7 Characteristics of Good Learners

thinkingOver at the Teaching Professor blog, Maryellen Weimer has come up with a list of seven characteristics of good learners.  We might all salivate at the idea of students like this:

  1. Good learners are curious
  2. Good learners pursue understanding diligently
  3. Good learners recognize that a lot of learning isn’t fun.
  4. Failure frightens good learners, but they know it’s beneficial.
  5. Good learners make knowledge their own.
  6. Good learners never run out of questions.
  7. Good learners share what they’ve learned.

Imagine a classroom full of the curious, persistent, generous risk-takers described here.  “But Beth,” I hear you saying, “that’s all very well, but we have to take our students the way they come.”

And that’s true, but we’re not helpless in the face of passive resistance.  We can adopt policies that require and reinforce diligence.  But more to the point, we can model this kind of learning for our students, demonstrating our own curiosity and the way in which our discipline asks questions.  We can share some of our own flubs, and create a classroom environment that provides the kind of support that encourages risk-taking and enables success.  We can show how the un-fun equips us to fly.

Most of us probably ended up in teaching because we love to learn.  Let’s remember to show our students how we got there.

Posted in Active Learning, Critical Thinking, Students, Teaching Methods | Tagged , | Leave a comment

How do I ask students better questions?

While preparing for class I find that a lot of my time is spent composing my delivery, i.e., what is the content that I will present, how will I present it, how I will use the board, how I will use computer demonstrations, etc. These are all important to consider. However, I often find that my lectures or assignments may be weakened not by the whats and hows of my delivery but by the questions I ask — the whats and hows I pose to the students. The silent class, lack of engagement or incorrect answers are sometimes due to not giving as much thought to my questions as I do to my delivery.

The importance of asking the right questions is in itself a field of study. Inquiry-Based Learning is a well-evolved teaching system based on asking questions. The Foundation for Critical Thinking has a nice (and short) opinion piece with a somewhat call-to-arms tone emphasizing the importance of a well-considered question strategy in the classroom. One example can be found in this recent article, which asks how to pose questions with the goal of increasing participation and engagement: www.edutuopia.org. A “simple, effective approach” that this article suggests is to ask specific questions of specific students.

At the level of a specific question, how a question is asked can generate different answers and stimulate different thought processes. As described in the paper Asking More Effective Questions, questions in the classroom typically take one of two forms: convergent questions, where there is generally a specific answer, and divergent questions, whose answers are more open ended. Formulating effective divergent questions is recognized as more challenging for instructors. This theme is taken up by Nesbit and Cliff in the field of physiology and I note one of their conclusions: “Our findings indicate that, despite the fact that instructors of anatomy and physiology recognize the value of open-ended science questions, they have considerable difficulty in successfully creating them. Inexperience may contribute to the low rate of success in producing open-ended questions.” This gets down to perhaps the most detailed level of asking questions, i.e., how do we word them to best achieve our goal?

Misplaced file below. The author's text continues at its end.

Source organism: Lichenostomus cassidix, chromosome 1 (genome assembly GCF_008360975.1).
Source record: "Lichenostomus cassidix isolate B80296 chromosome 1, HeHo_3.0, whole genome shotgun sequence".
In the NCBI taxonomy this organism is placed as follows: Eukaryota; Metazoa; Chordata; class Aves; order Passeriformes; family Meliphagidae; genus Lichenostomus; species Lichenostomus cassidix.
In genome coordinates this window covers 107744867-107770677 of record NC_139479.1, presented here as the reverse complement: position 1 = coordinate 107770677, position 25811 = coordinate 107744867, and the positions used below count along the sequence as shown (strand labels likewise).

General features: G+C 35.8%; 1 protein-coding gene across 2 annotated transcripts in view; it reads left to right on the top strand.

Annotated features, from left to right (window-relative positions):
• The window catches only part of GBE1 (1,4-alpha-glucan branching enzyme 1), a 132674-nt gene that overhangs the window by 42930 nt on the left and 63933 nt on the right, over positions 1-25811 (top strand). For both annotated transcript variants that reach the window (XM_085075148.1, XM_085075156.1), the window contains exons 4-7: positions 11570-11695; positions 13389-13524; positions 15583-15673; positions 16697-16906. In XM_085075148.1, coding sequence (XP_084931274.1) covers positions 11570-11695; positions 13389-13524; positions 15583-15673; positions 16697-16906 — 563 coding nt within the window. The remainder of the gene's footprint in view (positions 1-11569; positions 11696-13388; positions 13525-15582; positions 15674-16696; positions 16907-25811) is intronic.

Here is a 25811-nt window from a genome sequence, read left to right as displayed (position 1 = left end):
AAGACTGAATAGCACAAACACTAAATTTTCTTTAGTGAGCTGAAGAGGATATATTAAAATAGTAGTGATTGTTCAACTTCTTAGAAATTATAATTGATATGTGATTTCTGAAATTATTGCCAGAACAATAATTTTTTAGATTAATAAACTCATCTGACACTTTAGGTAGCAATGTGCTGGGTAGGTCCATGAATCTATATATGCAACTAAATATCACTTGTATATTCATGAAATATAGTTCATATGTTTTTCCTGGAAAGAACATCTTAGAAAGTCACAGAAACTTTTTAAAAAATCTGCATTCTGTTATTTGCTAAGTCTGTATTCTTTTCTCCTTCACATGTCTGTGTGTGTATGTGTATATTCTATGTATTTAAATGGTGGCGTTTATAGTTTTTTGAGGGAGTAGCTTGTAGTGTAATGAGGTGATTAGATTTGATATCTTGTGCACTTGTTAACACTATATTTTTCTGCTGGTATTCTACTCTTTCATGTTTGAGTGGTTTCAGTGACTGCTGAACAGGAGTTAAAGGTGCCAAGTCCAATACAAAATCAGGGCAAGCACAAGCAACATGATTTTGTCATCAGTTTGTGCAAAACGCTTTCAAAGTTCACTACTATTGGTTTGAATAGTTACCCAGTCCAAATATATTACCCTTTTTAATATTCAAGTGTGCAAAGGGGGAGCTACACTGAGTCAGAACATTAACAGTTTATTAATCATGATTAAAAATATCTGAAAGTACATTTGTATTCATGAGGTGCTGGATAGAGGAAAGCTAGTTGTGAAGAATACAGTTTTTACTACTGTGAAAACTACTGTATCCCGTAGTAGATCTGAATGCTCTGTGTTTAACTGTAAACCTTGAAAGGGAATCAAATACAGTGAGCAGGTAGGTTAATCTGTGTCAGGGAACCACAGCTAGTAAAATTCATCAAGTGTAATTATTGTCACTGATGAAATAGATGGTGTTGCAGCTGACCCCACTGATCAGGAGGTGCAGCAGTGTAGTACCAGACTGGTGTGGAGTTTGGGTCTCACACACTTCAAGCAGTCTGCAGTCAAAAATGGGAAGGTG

I often struggle with the open-ended question posed to the classroom. Is the silence that follows due to a mis-application of a teaching technique or strategy indicating lack of engagement, preparation or understanding? Or is it simply the fact that they don’t know what I want? Is my attempt to pose an open-ended question merely resulting in obfuscation? As another example, I recently posed an exam question (mathematics) that said, “Solve the following differential equations for x(t):”. Many students did not carry the solution as far as I intended. The fact that many did not and that many stopped at the same point indicated to me that I must be somewhat culpable for the misunderstanding. In this case, it appears that I should have said, “Solve the following differential equation and determine all unknown coefficients.” In this case I needed to be more specific. On the other hand, sometimes I don’t want to be more specific because understanding what I mean with a question is part of the examination.

I conclude not with any “how tos” or suggestions to try a nifty bit of technology. Instead, I want to emphasize that just like our delivery methods, which can be analyzed from theory down to their MOOC bits, we should give equal attention to our question techniques. And for those questions, we must consider not only the theoretical and strategic issues of engagement and convergent vs. divergent questions, but also simple wording. Sometime (maybe often), it’s less an issue of pedagogy, and simply a matter of careful, considered and effective composition.

Posted in Active Learning, Course Design, Teaching Methods | Leave a comment

Documenting Kindness

kindnessHere’s a happy thought for the start of a new semester:  academic life can be characterized by kindness rather than snarkiness.  Thanks to Mark Chancey‘s Facebook post, I read a recent article that highlights a project created by a professor at Mizzou named Rabia Gregory.  She has started the Academic Kindness Tumblr — as its subhead proclaims, this blog provides a space to “record unsolicited kindness, unexpected goodwill, and excessive generosity in academia.”  As Professor Gregory notes, Academic Kindness seeks to show that “not all academics are brutish self-centered narcissists who delight in tearing apart the work of others for sport.”  It also encourages us to respond to the kindness that comes our way by “paying it forward” — being generous to colleagues, staff, and students.